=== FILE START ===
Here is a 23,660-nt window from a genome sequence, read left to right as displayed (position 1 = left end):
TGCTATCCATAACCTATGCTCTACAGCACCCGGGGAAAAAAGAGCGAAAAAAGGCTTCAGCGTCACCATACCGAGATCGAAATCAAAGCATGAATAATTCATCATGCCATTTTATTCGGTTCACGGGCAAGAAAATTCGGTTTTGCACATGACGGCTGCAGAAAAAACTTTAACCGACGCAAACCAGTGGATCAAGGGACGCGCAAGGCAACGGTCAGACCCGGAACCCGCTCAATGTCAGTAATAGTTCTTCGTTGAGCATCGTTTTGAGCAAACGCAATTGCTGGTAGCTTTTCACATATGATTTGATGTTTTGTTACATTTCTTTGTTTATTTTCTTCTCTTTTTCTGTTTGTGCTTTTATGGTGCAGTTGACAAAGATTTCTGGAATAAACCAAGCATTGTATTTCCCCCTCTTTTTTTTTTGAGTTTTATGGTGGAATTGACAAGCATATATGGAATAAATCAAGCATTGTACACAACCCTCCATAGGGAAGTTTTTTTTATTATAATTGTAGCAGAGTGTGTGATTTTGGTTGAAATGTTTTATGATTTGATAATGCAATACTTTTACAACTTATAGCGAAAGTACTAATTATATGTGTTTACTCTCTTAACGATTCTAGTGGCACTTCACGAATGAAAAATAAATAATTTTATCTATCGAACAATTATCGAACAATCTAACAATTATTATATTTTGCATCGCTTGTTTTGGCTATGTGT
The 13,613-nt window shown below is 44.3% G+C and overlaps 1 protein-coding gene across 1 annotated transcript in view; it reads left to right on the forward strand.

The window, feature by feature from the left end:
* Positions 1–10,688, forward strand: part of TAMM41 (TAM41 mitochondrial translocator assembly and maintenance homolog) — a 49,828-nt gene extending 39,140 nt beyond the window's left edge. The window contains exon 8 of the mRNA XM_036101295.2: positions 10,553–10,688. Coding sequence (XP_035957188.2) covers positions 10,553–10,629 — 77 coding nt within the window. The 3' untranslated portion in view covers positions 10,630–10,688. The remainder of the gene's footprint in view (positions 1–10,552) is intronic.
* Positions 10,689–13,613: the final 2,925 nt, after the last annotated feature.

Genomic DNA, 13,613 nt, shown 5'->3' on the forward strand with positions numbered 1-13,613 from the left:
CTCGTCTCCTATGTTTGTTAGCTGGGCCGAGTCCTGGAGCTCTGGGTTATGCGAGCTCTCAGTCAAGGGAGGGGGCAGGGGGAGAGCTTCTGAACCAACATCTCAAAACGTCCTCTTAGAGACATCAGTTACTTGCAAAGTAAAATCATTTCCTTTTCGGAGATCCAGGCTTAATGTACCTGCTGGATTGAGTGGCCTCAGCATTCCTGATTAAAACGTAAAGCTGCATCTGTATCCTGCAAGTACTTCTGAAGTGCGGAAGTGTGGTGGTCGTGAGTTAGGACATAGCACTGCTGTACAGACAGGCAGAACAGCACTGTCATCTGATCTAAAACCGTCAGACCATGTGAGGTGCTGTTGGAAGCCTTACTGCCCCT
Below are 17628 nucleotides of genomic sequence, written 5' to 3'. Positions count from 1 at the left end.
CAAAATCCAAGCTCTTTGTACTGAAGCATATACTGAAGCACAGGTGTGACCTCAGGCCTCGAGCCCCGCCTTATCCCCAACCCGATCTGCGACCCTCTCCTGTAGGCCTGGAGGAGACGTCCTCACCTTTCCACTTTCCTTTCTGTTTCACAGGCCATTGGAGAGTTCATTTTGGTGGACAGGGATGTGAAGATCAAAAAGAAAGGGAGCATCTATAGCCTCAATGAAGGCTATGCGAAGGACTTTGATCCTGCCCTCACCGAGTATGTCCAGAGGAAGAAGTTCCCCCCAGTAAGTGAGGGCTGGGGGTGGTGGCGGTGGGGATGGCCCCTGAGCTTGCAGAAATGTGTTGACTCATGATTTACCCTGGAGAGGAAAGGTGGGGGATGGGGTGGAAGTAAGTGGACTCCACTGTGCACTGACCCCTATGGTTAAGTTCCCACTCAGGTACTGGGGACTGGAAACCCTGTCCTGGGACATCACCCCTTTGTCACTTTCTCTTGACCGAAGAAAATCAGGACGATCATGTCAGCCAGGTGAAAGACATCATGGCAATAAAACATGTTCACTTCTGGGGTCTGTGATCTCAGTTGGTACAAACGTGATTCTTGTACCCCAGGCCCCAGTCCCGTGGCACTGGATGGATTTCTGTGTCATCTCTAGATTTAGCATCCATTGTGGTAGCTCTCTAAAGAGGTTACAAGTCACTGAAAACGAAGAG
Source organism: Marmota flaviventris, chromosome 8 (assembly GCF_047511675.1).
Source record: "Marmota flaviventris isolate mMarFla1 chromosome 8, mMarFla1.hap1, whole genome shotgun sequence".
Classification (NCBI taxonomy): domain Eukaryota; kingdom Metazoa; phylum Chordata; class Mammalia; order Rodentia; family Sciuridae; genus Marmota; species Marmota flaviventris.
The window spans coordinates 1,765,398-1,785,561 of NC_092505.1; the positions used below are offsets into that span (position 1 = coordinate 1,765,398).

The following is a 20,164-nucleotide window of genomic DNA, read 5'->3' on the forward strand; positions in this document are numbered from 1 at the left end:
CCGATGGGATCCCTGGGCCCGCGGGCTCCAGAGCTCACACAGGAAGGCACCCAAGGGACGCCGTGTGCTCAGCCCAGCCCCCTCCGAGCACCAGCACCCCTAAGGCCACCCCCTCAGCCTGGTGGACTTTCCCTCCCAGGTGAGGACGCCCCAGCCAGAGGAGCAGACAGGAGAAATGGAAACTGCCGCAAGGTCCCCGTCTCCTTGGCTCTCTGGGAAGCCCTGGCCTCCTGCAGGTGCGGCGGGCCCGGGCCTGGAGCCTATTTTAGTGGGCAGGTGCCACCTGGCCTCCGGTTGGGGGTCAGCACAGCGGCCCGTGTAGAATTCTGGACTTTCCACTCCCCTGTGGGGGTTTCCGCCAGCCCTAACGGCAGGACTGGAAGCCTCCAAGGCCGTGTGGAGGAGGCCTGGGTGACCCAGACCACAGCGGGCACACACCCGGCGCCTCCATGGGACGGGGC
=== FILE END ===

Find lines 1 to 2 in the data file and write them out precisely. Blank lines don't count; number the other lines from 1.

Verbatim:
Here is a 23,660-nt window from a genome sequence, read left to right as displayed (position 1 = left end):
TGCTATCCATAACCTATGCTCTACAGCACCCGGGGAAAAAAGAGCGAAAAAAGGCTTCAGCGTCACCATACCGAGATCGAAATCAAAGCATGAATAATTCATCATGCCATTTTATTCGGTTCACGGGCAAGAAAATTCGGTTTTGCACATGACGGCTGCAGAAAAAACTTTAACCGACGCAAACCAGTGGATCAAGGGACGCGCAAGGCAACGGTCAGACCCGGAACCCGCTCAATGTCAGTAATAGTTCTTCGTTGAGCATCGTTTTGAGCAAACGCAATTGCTGGTAGCTTTTCACATATGATTTGATGTTTTGTTACATTTCTTTGTTTATTTTCTTCTCTTTTTCTGTTTGTGCTTTTATGGTGCAGTTGACAAAGATTTCTGGAATAAACCAAGCATTGTATTTCCCCCTCTTTTTTTTTTGAGTTTTATGGTGGAATTGACAAGCATATATGGAATAAATCAAGCATTGTACACAACCCTCCATAGGGAAGTTTTTTTTATTATAATTGTAGCAGAGTGTGTGATTTTGGTTGAAATGTTTTATGATTTGATAATGCAATACTTTTACAACTTATAGCGAAAGTACTAATTATATGTGTTTACTCTCTTAACGATTCTAGTGGCACTTCACGAATGAAAAATAAATAATTTTATCTATCGAACAATTATCGAACAATCTAACAATTATTATATTTTGCATCGCTTGTTTTGGCTATGTGT